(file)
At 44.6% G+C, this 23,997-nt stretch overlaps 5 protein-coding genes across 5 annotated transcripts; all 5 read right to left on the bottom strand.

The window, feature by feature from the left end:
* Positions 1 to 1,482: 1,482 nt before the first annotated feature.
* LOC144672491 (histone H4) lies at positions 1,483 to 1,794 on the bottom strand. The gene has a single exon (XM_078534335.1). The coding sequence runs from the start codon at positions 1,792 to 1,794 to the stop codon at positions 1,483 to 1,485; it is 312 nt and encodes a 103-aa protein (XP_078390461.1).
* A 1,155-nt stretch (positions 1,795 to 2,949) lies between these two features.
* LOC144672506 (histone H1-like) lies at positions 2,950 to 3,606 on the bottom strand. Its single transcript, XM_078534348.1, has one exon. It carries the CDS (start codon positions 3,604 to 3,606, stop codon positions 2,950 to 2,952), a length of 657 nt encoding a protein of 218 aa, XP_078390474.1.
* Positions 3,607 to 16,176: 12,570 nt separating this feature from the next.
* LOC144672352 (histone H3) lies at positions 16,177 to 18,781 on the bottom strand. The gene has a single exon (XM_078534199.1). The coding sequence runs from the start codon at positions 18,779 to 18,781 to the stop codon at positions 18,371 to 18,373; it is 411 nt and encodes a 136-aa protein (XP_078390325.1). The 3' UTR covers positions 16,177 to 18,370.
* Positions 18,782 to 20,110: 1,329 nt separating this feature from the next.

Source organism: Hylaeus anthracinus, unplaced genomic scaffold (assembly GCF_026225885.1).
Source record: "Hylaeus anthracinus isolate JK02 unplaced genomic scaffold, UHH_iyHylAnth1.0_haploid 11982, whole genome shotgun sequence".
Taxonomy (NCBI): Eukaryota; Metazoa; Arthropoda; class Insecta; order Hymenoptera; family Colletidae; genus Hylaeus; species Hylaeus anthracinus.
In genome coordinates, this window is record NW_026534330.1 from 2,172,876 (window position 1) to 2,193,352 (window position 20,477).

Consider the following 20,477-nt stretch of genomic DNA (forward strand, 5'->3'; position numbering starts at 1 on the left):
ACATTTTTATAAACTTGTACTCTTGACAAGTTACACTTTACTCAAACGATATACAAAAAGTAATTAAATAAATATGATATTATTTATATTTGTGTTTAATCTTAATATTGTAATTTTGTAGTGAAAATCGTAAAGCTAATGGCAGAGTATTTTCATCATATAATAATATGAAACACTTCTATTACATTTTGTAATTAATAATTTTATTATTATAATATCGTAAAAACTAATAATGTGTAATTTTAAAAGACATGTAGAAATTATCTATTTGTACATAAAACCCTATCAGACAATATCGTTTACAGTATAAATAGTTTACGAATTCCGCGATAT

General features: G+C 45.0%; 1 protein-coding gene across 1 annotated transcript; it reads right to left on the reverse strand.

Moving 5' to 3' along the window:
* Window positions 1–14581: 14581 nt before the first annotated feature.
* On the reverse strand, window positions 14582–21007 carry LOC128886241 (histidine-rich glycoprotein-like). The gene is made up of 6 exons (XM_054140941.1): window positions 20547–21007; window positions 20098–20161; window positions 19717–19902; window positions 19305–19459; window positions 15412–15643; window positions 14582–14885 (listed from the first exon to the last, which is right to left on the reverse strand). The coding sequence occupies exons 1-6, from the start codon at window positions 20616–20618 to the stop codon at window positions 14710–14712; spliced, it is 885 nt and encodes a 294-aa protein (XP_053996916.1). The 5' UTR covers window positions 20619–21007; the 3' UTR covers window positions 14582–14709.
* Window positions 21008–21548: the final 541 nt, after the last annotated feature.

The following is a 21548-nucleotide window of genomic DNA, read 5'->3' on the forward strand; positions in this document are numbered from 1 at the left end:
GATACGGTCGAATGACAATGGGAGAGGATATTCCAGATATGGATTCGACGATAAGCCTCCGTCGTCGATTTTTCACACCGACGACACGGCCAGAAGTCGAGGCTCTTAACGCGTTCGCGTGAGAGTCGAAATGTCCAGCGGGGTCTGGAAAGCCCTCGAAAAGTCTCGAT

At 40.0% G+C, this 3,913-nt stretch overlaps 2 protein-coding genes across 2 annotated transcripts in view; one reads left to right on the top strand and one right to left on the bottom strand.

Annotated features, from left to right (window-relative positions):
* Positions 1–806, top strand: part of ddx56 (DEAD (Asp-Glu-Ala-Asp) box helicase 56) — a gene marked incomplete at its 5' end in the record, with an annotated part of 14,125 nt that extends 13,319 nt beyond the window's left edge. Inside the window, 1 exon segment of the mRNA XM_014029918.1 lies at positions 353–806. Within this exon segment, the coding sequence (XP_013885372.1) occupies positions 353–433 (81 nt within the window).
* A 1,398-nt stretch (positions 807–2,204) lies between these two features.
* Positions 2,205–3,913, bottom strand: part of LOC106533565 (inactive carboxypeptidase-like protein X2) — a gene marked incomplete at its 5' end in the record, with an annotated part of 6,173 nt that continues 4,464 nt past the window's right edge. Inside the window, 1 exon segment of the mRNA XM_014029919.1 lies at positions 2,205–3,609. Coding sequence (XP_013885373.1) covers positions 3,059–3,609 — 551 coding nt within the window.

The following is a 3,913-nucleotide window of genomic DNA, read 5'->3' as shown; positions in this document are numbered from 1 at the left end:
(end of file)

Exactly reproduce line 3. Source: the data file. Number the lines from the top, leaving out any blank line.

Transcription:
* Positions 1 to 1,482: 1,482 nt before the first annotated feature.